Geographical variation in amputation in Australia

New Australian research has, for the first time, looked at geographical variations in amputation incidence in Australia. Using data from the Australian Institute of Health and Welfare, researchers from La Trobe University, Federation University and the University of New South Wales looked at all amputations in Australia for the financial years 2007-8 to 2011-12. In addition to incidence rates in the different states and territories, the researchers also investigated risk factors in each region.

To reach their answers, the researchers had to analyse the 35,306 amputations performed in those years. An enormous amount of work, resulting in an impressive dataset. Of these amputations, 40% were toe amputations, 30% partial foot, 16% transtibial and 12% transfemoral amputations. As expected, the majority of people undergoing amputation were old, and about half had diabetes. The national incidence rate was 32.4 per 100,000 population. Unfortunately, no diabetes specific incidence rate was provided.

A region-by-region comparison showed minor differences between the states and territories, with the exception of the Northern Territory (NT). In the NT, incidence rates were almost twice as high. Further, almost 80% of the amputations occurred in people with diabetes in the NT, compared to the 50% in the rest of Australia, and people were a lot younger at time of amputation.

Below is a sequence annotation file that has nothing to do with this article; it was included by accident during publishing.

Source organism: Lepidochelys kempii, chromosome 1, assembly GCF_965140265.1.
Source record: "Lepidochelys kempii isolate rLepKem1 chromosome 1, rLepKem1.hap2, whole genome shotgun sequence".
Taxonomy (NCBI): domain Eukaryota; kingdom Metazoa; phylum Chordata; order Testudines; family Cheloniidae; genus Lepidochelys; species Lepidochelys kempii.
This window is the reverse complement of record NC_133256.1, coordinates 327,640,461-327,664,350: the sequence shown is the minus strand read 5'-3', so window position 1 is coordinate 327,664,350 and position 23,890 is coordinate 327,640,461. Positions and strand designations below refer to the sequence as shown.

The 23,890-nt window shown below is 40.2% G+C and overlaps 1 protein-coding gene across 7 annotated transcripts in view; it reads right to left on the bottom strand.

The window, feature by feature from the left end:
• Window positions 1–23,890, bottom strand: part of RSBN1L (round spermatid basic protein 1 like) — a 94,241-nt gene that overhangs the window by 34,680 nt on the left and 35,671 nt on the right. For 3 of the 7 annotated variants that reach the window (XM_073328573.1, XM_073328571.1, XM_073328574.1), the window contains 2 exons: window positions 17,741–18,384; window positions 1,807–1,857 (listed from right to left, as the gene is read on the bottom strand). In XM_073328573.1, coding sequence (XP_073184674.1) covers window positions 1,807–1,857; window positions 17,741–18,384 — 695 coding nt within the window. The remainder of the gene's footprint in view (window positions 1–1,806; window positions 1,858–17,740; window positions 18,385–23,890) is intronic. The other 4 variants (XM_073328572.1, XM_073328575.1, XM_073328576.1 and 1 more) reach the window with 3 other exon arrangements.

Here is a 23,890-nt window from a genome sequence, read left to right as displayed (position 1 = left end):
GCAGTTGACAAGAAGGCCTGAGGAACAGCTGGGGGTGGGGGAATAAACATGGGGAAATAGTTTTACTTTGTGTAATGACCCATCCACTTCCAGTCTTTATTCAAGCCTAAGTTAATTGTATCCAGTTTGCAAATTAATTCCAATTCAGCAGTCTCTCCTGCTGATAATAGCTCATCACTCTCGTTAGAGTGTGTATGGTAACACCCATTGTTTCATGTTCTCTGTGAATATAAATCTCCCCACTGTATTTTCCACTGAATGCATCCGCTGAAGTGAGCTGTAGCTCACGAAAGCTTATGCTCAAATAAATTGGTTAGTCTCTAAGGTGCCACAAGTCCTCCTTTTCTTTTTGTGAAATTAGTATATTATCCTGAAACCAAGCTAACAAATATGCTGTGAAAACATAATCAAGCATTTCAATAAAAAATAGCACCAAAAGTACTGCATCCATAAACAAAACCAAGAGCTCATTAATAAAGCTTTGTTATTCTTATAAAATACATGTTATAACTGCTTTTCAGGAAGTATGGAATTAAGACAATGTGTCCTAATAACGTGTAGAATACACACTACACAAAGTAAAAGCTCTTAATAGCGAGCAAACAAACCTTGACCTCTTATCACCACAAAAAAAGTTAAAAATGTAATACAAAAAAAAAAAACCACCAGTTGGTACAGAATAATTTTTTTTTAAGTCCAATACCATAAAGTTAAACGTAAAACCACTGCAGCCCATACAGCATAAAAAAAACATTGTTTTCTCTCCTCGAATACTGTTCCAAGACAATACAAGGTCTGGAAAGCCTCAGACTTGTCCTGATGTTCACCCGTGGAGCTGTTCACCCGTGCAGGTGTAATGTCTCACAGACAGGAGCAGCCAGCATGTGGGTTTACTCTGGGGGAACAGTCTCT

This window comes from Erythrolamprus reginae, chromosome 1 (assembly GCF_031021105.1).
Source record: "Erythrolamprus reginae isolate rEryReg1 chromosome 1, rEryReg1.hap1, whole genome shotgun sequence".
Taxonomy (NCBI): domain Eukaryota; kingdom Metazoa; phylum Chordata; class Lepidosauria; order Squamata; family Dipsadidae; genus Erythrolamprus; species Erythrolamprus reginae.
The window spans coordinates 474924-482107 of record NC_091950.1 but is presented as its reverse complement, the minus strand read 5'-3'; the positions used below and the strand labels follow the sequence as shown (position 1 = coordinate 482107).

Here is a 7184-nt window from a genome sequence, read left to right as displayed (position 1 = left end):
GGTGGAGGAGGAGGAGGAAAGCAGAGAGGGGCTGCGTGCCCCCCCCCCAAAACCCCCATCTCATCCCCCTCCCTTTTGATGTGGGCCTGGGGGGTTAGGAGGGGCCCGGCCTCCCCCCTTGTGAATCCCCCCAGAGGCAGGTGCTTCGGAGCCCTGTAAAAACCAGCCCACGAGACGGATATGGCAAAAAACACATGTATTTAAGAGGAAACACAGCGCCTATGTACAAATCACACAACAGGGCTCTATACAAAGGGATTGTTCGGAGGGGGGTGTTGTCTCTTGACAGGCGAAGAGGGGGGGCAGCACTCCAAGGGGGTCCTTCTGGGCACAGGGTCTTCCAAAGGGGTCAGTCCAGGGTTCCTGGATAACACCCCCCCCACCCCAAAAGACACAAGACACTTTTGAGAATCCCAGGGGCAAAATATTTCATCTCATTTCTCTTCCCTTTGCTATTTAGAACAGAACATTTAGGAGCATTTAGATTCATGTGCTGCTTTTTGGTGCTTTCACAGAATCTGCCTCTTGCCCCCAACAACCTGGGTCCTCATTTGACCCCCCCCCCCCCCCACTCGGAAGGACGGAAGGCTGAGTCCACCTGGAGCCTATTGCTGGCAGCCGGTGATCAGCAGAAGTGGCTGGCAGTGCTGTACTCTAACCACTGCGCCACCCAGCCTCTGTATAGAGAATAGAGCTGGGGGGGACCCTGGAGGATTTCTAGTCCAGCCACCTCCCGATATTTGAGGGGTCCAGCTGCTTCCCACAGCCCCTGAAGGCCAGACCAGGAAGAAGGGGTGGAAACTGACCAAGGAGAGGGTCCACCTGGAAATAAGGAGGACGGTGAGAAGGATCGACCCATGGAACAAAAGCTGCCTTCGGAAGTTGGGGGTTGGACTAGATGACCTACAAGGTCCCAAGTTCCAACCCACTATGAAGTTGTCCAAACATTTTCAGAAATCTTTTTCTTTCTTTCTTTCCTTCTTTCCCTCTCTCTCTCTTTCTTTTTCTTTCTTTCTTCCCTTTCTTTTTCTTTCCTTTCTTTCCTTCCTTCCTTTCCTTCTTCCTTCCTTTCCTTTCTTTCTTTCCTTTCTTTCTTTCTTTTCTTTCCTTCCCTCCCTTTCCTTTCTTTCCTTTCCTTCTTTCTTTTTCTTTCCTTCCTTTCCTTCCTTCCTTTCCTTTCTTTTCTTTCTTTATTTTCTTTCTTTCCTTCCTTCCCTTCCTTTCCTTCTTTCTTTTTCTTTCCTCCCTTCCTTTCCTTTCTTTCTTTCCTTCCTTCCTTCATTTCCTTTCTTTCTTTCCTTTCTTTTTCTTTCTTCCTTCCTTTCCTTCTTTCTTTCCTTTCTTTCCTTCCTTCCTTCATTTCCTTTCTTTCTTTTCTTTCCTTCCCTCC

Compared to the baseline year of 2007-8, incidence rates showed a consistent and significant reduction in WA, the NT and the ACT. The influence of risk factors varied between regions, and resulted in complex interactions. For example, in the NT, type 2 diabetes was associated with an increase in relative risk, but this was confounded by age.

This first study to look at geographical differences in Australian amputation rates presents a significant and important piece of work. At the same time, it also poses more questions than answers. We may expect similarly large differences in the incidence rates within states, for example between their rural and remote and metropolitan areas. In the seminal UK geographical variation study, geographic regions were much smaller, allowing for more detailed comparison. With the myriad of factors influencing amputation (person, disease and health care organization related), and the statistical and privacy limitations as described by the authors, it remains to be seen whether these questions can be answered in the short-term. However, if we are to end avoidable amputations in a generation, such insights followed by region-specific approaches to tackle the problem are very much needed.

While this paper may not change daily clinical practice today, the high incidence rates in the NT point at the importance of more prevention and treatment improvement in that territory. At the same time, we hope that more research using this impressive database and following the great deal of work to set up this study will follow in the coming years, to better inform our choices.